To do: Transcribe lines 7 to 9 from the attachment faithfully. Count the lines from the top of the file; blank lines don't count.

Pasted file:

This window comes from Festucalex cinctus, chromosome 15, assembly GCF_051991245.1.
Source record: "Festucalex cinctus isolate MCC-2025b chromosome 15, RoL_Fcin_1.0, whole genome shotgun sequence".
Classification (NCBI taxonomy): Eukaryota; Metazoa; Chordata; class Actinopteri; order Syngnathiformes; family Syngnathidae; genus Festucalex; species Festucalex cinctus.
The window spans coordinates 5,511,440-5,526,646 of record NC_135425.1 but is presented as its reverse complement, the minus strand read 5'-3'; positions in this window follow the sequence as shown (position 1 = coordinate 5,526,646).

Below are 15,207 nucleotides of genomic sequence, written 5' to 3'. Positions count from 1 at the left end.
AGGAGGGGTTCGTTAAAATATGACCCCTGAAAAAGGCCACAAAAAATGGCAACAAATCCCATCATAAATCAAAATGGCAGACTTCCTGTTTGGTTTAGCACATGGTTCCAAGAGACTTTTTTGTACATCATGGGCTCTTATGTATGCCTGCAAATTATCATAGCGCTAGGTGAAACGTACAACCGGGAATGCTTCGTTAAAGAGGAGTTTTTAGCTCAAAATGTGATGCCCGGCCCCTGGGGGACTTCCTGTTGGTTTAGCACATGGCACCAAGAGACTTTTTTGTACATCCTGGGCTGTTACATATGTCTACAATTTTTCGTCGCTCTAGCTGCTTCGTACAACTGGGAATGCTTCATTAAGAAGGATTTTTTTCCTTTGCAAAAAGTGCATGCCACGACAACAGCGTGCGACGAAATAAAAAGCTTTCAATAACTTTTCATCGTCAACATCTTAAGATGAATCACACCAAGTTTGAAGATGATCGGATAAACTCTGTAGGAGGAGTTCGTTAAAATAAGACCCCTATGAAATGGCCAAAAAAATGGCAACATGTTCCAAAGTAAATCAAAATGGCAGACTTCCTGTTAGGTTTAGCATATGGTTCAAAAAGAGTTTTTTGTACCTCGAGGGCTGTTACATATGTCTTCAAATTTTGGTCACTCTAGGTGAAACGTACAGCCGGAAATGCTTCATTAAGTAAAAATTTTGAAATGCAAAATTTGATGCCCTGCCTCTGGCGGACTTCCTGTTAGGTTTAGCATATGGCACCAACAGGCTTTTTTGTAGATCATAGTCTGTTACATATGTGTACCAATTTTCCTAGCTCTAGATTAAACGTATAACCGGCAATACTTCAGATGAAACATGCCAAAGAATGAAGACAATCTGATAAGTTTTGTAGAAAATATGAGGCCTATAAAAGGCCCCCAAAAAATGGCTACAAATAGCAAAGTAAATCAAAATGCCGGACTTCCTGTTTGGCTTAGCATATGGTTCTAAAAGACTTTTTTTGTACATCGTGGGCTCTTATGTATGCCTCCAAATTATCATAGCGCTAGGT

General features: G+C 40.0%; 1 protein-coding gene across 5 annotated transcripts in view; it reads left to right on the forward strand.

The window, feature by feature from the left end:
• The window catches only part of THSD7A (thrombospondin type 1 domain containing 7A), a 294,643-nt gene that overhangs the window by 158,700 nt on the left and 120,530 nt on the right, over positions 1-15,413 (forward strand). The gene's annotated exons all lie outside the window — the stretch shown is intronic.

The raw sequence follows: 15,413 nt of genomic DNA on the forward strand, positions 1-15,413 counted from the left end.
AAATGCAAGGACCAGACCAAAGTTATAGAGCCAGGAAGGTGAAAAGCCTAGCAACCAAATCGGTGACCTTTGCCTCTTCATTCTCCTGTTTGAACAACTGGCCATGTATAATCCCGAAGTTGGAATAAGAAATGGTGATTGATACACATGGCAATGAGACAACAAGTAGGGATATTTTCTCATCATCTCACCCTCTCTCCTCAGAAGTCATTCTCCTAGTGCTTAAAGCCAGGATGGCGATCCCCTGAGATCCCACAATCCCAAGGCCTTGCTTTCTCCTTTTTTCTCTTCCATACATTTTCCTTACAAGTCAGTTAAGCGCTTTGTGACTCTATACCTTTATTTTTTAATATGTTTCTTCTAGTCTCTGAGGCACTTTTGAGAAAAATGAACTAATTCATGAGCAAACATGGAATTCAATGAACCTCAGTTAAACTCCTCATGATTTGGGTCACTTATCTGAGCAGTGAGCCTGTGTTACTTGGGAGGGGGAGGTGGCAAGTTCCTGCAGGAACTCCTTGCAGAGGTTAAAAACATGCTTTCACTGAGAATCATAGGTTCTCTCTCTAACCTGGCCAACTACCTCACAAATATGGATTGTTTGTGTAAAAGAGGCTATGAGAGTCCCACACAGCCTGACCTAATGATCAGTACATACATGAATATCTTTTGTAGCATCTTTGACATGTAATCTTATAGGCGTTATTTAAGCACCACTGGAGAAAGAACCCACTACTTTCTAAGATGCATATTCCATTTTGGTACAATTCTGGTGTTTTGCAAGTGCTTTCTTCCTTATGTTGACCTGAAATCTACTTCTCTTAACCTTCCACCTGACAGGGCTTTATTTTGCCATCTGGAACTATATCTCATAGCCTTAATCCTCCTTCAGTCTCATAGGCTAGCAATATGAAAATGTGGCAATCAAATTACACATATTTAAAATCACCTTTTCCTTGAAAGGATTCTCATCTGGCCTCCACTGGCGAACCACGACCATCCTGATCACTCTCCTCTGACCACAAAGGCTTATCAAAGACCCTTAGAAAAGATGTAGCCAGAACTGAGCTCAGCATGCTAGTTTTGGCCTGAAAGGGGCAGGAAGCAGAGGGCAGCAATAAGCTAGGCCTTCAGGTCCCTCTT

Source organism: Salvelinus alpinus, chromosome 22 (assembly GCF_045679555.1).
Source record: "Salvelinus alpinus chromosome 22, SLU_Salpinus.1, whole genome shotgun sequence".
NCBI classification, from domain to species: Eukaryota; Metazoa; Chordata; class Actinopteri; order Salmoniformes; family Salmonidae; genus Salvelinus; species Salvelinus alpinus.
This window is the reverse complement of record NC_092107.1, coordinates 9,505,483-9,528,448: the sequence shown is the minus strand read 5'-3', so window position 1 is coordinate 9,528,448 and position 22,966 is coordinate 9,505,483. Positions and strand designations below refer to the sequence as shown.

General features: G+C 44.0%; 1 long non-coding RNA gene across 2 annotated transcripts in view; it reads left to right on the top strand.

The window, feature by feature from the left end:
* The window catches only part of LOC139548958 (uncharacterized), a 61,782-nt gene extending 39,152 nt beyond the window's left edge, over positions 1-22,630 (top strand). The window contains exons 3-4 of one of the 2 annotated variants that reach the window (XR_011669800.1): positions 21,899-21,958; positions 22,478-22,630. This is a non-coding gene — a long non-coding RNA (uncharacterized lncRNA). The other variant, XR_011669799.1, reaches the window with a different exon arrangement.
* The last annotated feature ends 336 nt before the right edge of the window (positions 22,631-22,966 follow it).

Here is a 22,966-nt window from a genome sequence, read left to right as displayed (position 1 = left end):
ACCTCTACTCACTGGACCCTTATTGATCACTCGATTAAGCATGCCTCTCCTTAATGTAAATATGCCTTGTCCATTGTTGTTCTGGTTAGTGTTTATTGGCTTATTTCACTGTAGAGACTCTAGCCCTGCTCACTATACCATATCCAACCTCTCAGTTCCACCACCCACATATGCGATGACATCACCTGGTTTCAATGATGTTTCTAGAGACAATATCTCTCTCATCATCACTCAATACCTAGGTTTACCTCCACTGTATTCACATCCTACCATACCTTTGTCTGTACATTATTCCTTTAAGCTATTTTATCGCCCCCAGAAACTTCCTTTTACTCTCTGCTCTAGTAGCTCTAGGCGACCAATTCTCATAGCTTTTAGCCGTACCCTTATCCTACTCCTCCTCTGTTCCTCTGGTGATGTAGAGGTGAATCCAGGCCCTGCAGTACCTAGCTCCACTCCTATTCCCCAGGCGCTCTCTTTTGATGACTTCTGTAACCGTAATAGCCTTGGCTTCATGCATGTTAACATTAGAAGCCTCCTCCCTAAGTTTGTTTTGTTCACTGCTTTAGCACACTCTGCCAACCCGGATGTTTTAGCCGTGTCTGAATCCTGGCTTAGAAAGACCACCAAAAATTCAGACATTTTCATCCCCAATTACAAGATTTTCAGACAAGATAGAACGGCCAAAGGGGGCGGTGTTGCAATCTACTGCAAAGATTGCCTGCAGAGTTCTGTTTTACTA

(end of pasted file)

General features: G+C 40.0%; 1 protein-coding gene across 5 annotated transcripts in view; it reads left to right on the forward strand.

The window, feature by feature from the left end:
• The window catches only part of THSD7A (thrombospondin type 1 domain containing 7A), a 294,643-nt gene that overhangs the window by 158,700 nt on the left and 120,530 nt on the right, over positions 1-15,413 (forward strand). The gene's annotated exons all lie outside the window — the stretch shown is intronic.